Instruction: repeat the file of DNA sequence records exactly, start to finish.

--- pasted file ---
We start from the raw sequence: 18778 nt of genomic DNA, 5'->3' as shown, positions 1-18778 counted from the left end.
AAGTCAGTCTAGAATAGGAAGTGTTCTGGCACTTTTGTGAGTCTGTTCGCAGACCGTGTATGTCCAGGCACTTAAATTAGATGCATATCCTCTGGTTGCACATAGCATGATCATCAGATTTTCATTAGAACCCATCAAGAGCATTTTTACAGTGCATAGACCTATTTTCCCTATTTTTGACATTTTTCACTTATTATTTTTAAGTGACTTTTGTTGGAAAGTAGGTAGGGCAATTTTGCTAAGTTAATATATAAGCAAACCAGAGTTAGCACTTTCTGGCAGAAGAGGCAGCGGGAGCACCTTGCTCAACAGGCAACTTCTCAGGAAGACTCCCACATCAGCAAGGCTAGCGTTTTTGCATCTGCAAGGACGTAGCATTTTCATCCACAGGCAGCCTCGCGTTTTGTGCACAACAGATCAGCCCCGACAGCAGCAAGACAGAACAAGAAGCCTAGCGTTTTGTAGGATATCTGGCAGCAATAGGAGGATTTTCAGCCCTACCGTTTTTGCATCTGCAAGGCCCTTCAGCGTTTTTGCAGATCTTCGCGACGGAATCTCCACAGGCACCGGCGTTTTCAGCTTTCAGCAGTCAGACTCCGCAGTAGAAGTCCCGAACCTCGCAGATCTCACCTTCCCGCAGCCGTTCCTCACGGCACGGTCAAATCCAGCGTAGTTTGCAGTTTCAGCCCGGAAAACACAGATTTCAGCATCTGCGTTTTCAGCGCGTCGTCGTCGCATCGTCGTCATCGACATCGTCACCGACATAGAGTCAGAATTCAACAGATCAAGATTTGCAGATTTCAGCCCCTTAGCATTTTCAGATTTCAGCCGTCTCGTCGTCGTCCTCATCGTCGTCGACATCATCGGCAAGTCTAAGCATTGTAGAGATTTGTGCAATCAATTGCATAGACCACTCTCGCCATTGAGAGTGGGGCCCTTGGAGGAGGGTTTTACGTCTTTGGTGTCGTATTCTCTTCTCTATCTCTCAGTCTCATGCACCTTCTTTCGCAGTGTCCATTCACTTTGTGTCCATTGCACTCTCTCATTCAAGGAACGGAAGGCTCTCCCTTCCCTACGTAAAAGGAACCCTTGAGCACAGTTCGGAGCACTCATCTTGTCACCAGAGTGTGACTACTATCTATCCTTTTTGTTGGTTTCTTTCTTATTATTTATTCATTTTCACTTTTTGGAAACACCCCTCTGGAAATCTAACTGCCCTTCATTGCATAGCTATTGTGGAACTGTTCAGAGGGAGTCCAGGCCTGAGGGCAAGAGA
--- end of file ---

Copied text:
We start from the raw sequence: 18778 nt of genomic DNA, 5'->3' as shown, positions 1-18778 counted from the left end.
AAGTCAGTCTAGAATAGGAAGTGTTCTGGCACTTTTGTGAGTCTGTTCGCAGACCGTGTATGTCCAGGCACTTAAATTAGATGCATATCCTCTGGTTGCACATAGCATGATCATCAGATTTTCATTAGAACCCATCAAGAGCATTTTTACAGTGCATAGACCTATTTTCCCTATTTTTGACATTTTTCACTTATTATTTTTAAGTGACTTTTGTTGGAAAGTAGGTAGGGCAATTTTGCTAAGTTAATATATAAGCAAACCAGAGTTAGCACTTTCTGGCAGAAGAGGCAGCGGGAGCACCTTGCTCAACAGGCAACTTCTCAGGAAGACTCCCACATCAGCAAGGCTAGCGTTTTTGCATCTGCAAGGACGTAGCATTTTCATCCACAGGCAGCCTCGCGTTTTGTGCACAACAGATCAGCCCCGACAGCAGCAAGACAGAACAAGAAGCCTAGCGTTTTGTAGGATATCTGGCAGCAATAGGAGGATTTTCAGCCCTACCGTTTTTGCATCTGCAAGGCCCTTCAGCGTTTTTGCAGATCTTCGCGACGGAATCTCCACAGGCACCGGCGTTTTCAGCTTTCAGCAGTCAGACTCCGCAGTAGAAGTCCCGAACCTCGCAGATCTCACCTTCCCGCAGCCGTTCCTCACGGCACGGTCAAATCCAGCGTAGTTTGCAGTTTCAGCCCGGAAAACACAGATTTCAGCATCTGCGTTTTCAGCGCGTCGTCGTCGCATCGTCGTCATCGACATCGTCACCGACATAGAGTCAGAATTCAACAGATCAAGATTTGCAGATTTCAGCCCCTTAGCATTTTCAGATTTCAGCCGTCTCGTCGTCGTCCTCATCGTCGTCGACATCATCGGCAAGTCTAAGCATTGTAGAGATTTGTGCAATCAATTGCATAGACCACTCTCGCCATTGAGAGTGGGGCCCTTGGAGGAGGGTTTTACGTCTTTGGTGTCGTATTCTCTTCTCTATCTCTCAGTCTCATGCACCTTCTTTCGCAGTGTCCATTCACTTTGTGTCCATTGCACTCTCTCATTCAAGGAACGGAAGGCTCTCCCTTCCCTACGTAAAAGGAACCCTTGAGCACAGTTCGGAGCACTCATCTTGTCACCAGAGTGTGACTACTATCTATCCTTTTTGTTGGTTTCTTTCTTATTATTTATTCATTTTCACTTTTTGGAAACACCCCTCTGGAAATCTAACTGCCCTTCATTGCATAGCTATTGTGGAACTGTTCAGAGGGAGTCCAGGCCTGAGGGCAAGAGA